Bowerbird builds a love of reading for preschoolers

Preschoolers joined two million people across the country relishing reading, as part of National Simultaneous Storytime. Helen Gregory reports.

Preschool students and their teacher with a bowerbird nest. Preschool students and their teacher with a bowerbird nest.
Image: Teacher Tracey Lovat with Alfred Kannampuzha, Jad Al Wahaib and Gemma Graham and their bowerbird nest at Waratah Public School Preschool.

Public school preschoolers built nests and learned all about friendship as they took part today in National Simultaneous Storytime.

The annual Australian Library and Information Association free event is in its 24th year and aims to promote the value of literacy and reading.

Held on 22 May, it involved people in places including early childhood education and care services, schools and libraries simultaneously reading a children’s book written and illustrated by an Australian author and illustrator.

This year’s book was Aura Parker’s ‘Bowerbird Blues’.

At Waratah Public School Preschool, children from two classes wore blue, read the book with teacher Tracey Lovat, tuned into a national livestream and fossicked for treasures.

Assistant Principal Preschool, Rebecca Dodds, said the event proved the power of reading to bring people together.

“We can learn so much from this book and can follow up on interests and questions the children may have,” Ms Dodds said.

“There are no wrong questions, and they can all contribute and be a part of it.”

Ms Dodds said the children at the Newcastle preschool had been learning about birds’ life cycles and the book had started conversations about its themes, including the importance of friends and family.

“The bowerbird wanted all of these beautiful bright material things but what was most important was friendship,” she said.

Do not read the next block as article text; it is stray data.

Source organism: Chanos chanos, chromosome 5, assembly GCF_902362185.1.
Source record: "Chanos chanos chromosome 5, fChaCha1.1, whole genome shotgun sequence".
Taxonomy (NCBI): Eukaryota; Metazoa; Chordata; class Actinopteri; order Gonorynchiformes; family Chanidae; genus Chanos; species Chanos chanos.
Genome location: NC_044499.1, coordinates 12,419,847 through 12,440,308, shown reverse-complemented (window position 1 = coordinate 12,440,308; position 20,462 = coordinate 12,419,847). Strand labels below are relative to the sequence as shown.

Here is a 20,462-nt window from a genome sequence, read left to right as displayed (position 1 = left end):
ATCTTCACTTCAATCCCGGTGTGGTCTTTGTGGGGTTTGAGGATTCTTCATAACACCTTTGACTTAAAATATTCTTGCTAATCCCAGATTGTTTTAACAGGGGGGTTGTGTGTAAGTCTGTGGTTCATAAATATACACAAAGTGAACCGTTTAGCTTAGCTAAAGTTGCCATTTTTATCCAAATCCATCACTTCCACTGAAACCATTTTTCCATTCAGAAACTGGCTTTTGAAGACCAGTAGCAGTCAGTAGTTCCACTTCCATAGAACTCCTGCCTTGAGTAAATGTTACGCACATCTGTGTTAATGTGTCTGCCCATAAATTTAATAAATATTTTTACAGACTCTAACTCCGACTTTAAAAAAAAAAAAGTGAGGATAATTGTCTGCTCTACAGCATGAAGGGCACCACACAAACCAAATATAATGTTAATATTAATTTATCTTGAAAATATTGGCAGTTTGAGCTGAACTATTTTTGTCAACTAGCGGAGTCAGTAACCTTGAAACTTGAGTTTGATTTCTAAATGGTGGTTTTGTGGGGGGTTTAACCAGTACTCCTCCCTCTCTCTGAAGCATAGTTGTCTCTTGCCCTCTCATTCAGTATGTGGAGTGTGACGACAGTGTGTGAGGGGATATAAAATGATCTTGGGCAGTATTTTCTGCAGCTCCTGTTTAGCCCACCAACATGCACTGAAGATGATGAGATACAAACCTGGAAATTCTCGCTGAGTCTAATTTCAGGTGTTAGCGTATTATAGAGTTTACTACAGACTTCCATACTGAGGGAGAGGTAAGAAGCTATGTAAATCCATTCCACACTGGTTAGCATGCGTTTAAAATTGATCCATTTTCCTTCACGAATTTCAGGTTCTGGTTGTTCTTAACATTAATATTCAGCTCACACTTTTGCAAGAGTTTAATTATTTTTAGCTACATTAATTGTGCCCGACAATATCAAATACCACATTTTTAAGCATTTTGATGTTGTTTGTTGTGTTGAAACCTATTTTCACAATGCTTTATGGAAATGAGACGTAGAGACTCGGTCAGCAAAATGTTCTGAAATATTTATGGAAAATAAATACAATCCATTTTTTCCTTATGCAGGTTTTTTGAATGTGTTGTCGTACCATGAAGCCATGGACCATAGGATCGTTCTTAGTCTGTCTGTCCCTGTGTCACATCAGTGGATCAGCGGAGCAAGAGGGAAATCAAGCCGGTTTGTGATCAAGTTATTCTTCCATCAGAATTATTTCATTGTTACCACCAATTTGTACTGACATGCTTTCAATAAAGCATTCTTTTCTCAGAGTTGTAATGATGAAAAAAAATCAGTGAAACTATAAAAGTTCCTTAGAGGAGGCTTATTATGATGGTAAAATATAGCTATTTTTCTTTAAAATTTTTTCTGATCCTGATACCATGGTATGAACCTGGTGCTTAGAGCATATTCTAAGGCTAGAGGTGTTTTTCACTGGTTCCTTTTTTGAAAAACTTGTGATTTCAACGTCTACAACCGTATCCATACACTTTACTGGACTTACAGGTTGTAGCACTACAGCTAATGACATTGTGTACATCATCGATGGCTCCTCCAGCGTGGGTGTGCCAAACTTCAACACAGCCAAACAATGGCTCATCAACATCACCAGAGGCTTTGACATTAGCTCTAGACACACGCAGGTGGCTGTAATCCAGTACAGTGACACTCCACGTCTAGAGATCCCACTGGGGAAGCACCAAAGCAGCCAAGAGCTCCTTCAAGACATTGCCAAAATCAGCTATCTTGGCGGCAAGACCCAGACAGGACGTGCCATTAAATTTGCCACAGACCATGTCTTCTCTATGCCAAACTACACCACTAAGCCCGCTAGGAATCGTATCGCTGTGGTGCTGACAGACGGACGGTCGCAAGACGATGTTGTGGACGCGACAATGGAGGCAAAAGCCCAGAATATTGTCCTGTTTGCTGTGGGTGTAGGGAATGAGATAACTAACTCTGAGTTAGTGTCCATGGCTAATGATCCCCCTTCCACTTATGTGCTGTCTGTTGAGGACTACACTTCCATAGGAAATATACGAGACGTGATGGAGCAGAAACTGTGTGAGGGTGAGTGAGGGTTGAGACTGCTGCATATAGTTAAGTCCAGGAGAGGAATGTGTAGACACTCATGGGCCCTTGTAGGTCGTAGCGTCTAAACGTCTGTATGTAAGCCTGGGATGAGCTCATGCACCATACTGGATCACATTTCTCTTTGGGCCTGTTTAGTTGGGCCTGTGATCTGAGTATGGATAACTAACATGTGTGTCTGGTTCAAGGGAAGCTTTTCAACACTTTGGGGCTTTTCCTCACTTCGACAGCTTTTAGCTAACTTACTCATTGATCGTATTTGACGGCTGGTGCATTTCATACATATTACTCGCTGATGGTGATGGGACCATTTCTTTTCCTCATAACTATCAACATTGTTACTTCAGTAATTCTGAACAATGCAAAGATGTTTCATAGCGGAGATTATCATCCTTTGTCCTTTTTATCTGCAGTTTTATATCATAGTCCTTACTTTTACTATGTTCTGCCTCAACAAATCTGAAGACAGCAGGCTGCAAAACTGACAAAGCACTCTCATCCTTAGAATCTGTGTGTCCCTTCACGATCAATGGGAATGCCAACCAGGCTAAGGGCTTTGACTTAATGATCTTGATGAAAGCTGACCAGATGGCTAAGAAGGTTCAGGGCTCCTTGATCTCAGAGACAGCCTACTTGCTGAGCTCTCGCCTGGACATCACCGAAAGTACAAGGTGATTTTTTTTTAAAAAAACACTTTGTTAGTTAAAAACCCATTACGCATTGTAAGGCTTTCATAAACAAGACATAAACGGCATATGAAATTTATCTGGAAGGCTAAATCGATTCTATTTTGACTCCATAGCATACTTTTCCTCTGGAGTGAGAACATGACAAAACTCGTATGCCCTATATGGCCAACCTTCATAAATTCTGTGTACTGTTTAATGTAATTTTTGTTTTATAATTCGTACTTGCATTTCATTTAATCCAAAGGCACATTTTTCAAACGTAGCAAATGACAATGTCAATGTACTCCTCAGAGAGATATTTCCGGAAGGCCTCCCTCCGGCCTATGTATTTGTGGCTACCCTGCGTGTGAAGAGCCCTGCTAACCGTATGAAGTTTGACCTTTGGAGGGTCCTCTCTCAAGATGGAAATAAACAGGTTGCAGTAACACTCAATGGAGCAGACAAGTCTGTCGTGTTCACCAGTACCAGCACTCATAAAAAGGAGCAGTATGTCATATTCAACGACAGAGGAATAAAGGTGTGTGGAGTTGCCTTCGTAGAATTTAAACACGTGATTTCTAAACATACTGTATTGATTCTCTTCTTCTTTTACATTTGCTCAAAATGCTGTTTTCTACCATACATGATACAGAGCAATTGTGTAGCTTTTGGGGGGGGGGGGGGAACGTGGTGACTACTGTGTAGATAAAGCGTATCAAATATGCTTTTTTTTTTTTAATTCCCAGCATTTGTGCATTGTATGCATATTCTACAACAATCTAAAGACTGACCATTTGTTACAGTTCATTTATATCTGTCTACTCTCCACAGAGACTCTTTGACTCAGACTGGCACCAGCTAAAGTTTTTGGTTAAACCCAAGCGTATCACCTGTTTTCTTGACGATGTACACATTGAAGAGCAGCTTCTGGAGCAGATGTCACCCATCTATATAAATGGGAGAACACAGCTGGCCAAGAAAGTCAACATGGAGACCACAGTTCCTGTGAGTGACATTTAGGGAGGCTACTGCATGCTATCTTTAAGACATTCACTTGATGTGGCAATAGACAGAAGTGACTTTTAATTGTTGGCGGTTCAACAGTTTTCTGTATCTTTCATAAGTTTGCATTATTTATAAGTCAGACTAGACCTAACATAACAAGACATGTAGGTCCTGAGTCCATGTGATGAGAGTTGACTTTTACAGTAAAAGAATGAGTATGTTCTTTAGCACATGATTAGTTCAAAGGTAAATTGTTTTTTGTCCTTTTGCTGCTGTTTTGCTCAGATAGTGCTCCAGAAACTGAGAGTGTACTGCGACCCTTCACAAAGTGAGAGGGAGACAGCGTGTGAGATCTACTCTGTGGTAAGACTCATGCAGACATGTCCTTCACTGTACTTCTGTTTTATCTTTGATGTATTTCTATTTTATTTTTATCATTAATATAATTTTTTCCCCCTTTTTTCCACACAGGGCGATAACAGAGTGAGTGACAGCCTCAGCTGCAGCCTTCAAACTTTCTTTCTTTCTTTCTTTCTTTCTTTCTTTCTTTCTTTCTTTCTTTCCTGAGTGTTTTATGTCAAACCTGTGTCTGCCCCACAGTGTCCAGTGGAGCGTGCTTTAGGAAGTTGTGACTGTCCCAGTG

“There’s a lot of good messages we won’t only tap into for National Simultaneous Storytime but can refer back to throughout the year.”

The children brought blue items from home to contribute to collages, participated in a treasure hunt for blue items that they added to a group bower, painted, used blue Play-Doh, and built individual bowers to take home.

A teacher reads a book to students. A teacher reads a book to students.
Image: Teacher Tracey Lovat reading to students at Waratah Public School Preschool for National Simultaneous Storytime.

Reading is a shared language

At Kemblawarra Public School Preschool, preschoolers from two classes joined their Kindergarten to Year 2 peers to read together in the library.

Assistant Principal, Curriculum and Instruction, Cody Breasley, said there had been a “real sense of fun and excitement” across the school in the lead-up to the event.

“We’ve been on a really big learning journey here to make reading a priority, and achievement in reading a focus for all our students,” Ms Breasley said.

“It doesn’t take a huge amount of time to sit down and share a story, but if you do you’ve also got a shared language – you can talk to someone else about what they loved about a story.”